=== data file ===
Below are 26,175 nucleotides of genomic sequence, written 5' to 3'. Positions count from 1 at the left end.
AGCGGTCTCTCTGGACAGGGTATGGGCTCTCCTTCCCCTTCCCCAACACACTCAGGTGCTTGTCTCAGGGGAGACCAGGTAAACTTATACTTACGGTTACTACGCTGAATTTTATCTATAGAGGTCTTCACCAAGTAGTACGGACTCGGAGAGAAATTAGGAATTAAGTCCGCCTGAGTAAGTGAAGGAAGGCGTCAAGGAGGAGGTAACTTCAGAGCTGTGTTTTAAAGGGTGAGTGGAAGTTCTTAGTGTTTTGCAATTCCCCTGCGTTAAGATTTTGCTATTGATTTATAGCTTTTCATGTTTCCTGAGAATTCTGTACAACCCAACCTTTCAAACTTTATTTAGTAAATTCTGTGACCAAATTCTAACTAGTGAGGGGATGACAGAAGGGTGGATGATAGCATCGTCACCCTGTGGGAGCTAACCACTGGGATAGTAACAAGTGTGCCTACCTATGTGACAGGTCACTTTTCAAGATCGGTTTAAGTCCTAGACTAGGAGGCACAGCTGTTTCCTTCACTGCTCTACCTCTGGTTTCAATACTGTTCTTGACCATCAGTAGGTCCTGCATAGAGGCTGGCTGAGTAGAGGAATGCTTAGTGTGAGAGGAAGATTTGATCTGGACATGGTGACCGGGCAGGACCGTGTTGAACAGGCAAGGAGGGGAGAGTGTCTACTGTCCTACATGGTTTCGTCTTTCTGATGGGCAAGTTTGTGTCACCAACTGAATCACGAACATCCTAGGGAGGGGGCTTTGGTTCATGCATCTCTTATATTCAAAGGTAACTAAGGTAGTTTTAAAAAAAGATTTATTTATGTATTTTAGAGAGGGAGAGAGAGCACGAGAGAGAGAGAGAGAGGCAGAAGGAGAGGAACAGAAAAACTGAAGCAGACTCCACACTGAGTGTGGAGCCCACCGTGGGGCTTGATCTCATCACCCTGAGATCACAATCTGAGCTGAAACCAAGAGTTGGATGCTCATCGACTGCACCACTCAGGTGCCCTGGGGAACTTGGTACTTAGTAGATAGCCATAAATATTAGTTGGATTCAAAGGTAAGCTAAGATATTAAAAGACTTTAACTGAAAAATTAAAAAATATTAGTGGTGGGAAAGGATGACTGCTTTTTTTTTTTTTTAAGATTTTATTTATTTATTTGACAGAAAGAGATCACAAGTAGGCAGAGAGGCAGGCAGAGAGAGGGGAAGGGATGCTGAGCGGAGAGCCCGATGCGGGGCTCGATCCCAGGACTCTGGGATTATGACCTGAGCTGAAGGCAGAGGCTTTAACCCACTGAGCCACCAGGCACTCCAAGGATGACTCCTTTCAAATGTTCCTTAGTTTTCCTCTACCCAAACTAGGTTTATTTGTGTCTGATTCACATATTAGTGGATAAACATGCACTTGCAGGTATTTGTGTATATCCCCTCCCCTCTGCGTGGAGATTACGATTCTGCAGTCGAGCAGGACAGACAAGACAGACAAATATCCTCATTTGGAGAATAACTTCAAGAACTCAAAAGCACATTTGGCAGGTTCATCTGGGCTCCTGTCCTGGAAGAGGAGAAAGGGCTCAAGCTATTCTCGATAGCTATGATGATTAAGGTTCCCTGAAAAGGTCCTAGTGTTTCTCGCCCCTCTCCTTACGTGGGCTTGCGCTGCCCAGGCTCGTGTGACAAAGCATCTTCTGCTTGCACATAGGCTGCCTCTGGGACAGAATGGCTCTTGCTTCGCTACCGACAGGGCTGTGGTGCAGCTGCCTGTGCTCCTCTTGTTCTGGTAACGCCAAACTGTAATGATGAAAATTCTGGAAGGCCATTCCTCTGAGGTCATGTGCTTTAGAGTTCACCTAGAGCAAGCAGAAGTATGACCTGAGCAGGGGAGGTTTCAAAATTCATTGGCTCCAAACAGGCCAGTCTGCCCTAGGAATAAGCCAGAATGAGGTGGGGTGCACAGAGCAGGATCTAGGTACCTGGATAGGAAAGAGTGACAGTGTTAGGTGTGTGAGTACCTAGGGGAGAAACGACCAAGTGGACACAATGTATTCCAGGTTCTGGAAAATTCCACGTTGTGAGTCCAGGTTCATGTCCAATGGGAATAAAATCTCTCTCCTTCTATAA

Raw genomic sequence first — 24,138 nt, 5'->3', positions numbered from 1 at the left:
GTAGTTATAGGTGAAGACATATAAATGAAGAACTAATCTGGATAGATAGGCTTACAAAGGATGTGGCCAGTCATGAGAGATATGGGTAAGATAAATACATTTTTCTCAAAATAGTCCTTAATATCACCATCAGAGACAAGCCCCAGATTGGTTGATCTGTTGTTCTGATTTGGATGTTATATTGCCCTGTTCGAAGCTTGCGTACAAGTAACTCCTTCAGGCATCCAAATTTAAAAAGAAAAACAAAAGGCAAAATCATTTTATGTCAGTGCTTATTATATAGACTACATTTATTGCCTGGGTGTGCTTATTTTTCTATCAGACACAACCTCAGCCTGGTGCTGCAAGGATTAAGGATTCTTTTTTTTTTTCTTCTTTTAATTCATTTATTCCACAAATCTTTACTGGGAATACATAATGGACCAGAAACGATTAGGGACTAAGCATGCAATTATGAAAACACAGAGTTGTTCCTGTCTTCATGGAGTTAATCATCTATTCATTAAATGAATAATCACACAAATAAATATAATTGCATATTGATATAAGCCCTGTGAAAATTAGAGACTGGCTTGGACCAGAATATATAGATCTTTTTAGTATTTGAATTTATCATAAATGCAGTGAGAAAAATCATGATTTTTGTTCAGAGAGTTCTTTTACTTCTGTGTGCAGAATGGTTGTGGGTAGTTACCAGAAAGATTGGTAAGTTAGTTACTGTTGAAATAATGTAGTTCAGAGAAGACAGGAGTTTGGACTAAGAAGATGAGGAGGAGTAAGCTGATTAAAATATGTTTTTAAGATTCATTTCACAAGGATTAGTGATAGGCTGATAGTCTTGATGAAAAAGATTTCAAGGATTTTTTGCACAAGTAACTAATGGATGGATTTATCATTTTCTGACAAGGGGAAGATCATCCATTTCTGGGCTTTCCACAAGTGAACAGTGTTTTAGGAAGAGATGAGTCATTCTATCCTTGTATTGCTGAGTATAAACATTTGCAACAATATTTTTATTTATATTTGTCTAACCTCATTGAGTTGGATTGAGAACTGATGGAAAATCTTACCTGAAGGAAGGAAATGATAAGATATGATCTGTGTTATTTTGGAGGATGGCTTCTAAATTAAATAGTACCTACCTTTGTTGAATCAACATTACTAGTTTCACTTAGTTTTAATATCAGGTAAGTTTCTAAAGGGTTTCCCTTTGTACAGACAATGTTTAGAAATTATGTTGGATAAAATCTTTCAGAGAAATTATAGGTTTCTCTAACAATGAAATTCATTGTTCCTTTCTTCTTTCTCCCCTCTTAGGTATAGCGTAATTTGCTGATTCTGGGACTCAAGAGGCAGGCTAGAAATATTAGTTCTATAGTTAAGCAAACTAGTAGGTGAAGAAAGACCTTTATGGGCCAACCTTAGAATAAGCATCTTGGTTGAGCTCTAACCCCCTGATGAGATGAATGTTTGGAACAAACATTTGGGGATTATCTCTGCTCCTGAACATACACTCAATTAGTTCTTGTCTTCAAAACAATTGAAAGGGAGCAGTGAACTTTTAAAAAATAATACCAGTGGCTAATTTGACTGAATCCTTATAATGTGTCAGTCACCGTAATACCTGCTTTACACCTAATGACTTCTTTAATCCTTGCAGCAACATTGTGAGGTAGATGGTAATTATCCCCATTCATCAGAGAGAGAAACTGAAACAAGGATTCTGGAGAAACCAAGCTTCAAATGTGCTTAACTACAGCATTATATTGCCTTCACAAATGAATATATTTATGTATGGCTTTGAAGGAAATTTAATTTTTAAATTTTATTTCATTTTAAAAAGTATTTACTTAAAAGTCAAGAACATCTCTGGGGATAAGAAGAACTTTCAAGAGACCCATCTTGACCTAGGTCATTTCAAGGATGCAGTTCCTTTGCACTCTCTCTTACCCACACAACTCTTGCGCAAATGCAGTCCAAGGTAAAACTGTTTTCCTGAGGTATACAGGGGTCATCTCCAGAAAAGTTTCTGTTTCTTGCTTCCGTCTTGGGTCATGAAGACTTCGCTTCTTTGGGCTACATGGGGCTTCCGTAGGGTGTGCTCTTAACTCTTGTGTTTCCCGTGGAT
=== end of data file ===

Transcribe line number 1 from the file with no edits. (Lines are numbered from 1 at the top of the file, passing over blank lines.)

Below are 26,175 nucleotides of genomic sequence, written 5' to 3'. Positions count from 1 at the left end.